I remember the first time I saw Doom I was blow away. Was this real? Could I really just walk around shooting zombies and other creatures, watching them keel over in disgusting death animations uttering a dying moan as I pumped another round into my shotgun?? Would I get in trouble for playing this game??? For it's time it was an extremely violent game. This was back in the era when Bart Simpson uttering "Eat my shorts" was pushing the limits and offending Barbara Bush. No one had seen a game quite like this before.

In terms of the actual level "Hangar" it's a great little introduction to the game. You start out with the wimpy pistol but in no time you get the shotgun, a highly effective weapon which also produced some of the more grisly death animations. Fighting through a small group of gun wielding zombies the player is soon introduced to the fireball-spitting Imps. An experienced Doom player can get through this level in under thirty seconds, but there's a surprising amount of depth if you take your time. There's a couple of secrets to be found, including access to the outside courtyard. This also makes this level the perfect level for the introduction of the "Deathmatch" mode.

Doom popularized Deathmatch mode for thousands of kids across the country. It seemed so revolutionary at the time - instead of shooting the monsters, you connected up two or more computers and shot your friends! The introduction of Deathmatch helped lay the groundwork for the online deathmatches that you can play today in hundreds of games, from Counterstrike to Call of Duty to Halo. In fact in most games today some sort of "multiplayer" mode is practically mandatory. But there was nothing like it at the time. In fact, once you got a taste for fragging your friends it could be hard to go back to the normal game. For all these reasons, this is why "Hangar" from Doom takes number 5. To take a look at actual gameplay footage click here.

Tuesday, August 26, 2008

Zrbo Presents: Top 5 "First Levels" of Videogames

As you probably know I'm a connoisseur of videogames. There's a certain enjoyment that comes with playing a game that can't be found through film or music. Especially when a game is new, there's nothing like getting home, ripping off the plastic and popping the disc/cartridge/floppy disc in and firing up that game for the first time, taking in the graphics, the music, and, most importantly, the gameplay.

The following posts will highlight those opening moments of videogames. More specifically I'll be looking at those great first levels of videogames. The top 5 "first levels" I've chosen are ones I believe effectively teach the player the basics of gameplay, give the players a taste of what the game is about and what's to come, and in cases where the game has a story to tell, introduce players to the story and leave them wanting more.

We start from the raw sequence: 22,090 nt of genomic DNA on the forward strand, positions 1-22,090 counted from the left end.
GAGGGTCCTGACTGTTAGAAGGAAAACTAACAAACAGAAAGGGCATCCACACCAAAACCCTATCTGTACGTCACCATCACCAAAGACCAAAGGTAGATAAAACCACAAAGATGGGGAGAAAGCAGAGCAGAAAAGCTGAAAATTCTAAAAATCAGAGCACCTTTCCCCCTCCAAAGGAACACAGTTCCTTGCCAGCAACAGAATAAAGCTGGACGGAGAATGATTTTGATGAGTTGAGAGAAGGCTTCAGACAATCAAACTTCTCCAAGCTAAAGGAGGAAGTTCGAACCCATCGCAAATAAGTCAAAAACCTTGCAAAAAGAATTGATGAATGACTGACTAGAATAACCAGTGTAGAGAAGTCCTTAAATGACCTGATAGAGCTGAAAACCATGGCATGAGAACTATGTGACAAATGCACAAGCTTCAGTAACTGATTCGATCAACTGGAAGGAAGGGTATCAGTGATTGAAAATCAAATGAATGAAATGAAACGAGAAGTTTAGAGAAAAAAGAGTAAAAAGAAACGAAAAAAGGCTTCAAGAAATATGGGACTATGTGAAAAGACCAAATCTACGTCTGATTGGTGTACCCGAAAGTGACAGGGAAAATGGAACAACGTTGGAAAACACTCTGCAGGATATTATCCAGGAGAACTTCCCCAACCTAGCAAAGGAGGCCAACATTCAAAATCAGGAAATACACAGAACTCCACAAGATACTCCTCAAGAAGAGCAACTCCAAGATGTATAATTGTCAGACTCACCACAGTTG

This list is not meant as a nostalgia trip, though you may find a whiff of it here and there. Also, my knowledge of videogames is not nearly complete and there would practically be no way for anyone to have played every single game out there, so please excuse me if "your favorite game" didn't make the list. The following list is composed of games that I have played, though that was not necessarily a criteria of mine. I hope you enjoy what's to come, and I'll try to make it as easy to read as I can for the non-gamers out there. Lad-, er, gentlemen, the top 5 first levels of videogames...

Friday, August 15, 2008

More Parodies

Back now with another round of gaming-related parody videos. Last year in the run-up to the launch of the Halo 3 videogame, a series of award winning ads aired for the Halo 3 "Believe" campaign. This series of ads was played out like a PBS World War II documentary, with "interviews" from "veterans" of the futuristic war between the humans and the alien Covenant depicted in the Halo series. This series of four videos can be seen here, here, here, and my personal favorite here below (the old guy in this last one really brings it home in my opinion):

In addition to these four ads, a huge diorama display was built and used in one additional ad (and was so popular that is subsequently toured the country). This diorama displayed a huge battle between the Covenant and the humans, with the commercial playing a piece from Chopin and containing a little twist at the end. Honestly I think it's an amazing piece. Watch it below:

There's a new Viva Pinata game coming out soon (Viva Pinata being both a game series and kids show on TV). The Viva Pinata ad campaign delighfully parodies the faux-gravitas the "Believe" ads try to achieve, with the cleverly titled "Believa Pinata" diorama parody taking the cake in my opinion. Watch both ads below:

Thursday, August 7, 2008

Top 10 Forge Art Halo 3 Screenshots

From Hawty McBloggy comes these great screenshots of stuff people have made using Halo 3's Forge (a sort of level editor). All of these were made out of objects in the game such as barrels, guns, power-up items, etc. Check out some of my favorites or click the link above to see them all.

Guitar Hero